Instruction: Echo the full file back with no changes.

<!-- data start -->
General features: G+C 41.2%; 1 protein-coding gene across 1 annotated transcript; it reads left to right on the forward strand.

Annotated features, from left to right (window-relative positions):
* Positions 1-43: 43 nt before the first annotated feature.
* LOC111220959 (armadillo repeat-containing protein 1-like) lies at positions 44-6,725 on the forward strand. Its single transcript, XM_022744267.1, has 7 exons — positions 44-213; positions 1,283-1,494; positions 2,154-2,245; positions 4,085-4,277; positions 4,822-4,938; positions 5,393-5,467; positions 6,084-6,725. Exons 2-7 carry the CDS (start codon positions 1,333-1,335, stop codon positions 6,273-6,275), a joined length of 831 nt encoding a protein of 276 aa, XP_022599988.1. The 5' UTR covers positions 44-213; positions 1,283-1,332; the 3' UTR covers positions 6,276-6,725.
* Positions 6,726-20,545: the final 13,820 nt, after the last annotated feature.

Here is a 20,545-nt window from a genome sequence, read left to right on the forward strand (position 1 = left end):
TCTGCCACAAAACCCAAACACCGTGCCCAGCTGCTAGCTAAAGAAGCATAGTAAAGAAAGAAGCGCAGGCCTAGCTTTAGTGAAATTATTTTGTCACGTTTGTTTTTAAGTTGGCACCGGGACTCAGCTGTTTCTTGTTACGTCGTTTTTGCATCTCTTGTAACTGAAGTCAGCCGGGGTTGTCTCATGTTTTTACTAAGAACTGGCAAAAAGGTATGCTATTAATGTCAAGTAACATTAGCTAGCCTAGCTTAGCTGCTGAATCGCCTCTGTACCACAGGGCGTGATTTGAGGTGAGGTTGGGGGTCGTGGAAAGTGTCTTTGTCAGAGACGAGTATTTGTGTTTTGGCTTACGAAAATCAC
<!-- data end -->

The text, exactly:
General features: G+C 41.2%; 1 protein-coding gene across 1 annotated transcript; it reads left to right on the forward strand.

Annotated features, from left to right (window-relative positions):
* Positions 1-43: 43 nt before the first annotated feature.
* LOC111220959 (armadillo repeat-containing protein 1-like) lies at positions 44-6,725 on the forward strand. Its single transcript, XM_022744267.1, has 7 exons — positions 44-213; positions 1,283-1,494; positions 2,154-2,245; positions 4,085-4,277; positions 4,822-4,938; positions 5,393-5,467; positions 6,084-6,725. Exons 2-7 carry the CDS (start codon positions 1,333-1,335, stop codon positions 6,273-6,275), a joined length of 831 nt encoding a protein of 276 aa, XP_022599988.1. The 5' UTR covers positions 44-213; positions 1,283-1,332; the 3' UTR covers positions 6,276-6,725.
* Positions 6,726-20,545: the final 13,820 nt, after the last annotated feature.

Here is a 20,545-nt window from a genome sequence, read left to right on the forward strand (position 1 = left end):
TCTGCCACAAAACCCAAACACCGTGCCCAGCTGCTAGCTAAAGAAGCATAGTAAAGAAAGAAGCGCAGGCCTAGCTTTAGTGAAATTATTTTGTCACGTTTGTTTTTAAGTTGGCACCGGGACTCAGCTGTTTCTTGTTACGTCGTTTTTGCATCTCTTGTAACTGAAGTCAGCCGGGGTTGTCTCATGTTTTTACTAAGAACTGGCAAAAAGGTATGCTATTAATGTCAAGTAACATTAGCTAGCCTAGCTTAGCTGCTGAATCGCCTCTGTACCACAGGGCGTGATTTGAGGTGAGGTTGGGGGTCGTGGAAAGTGTCTTTGTCAGAGACGAGTATTTGTGTTTTGGCTTACGAAAATCAC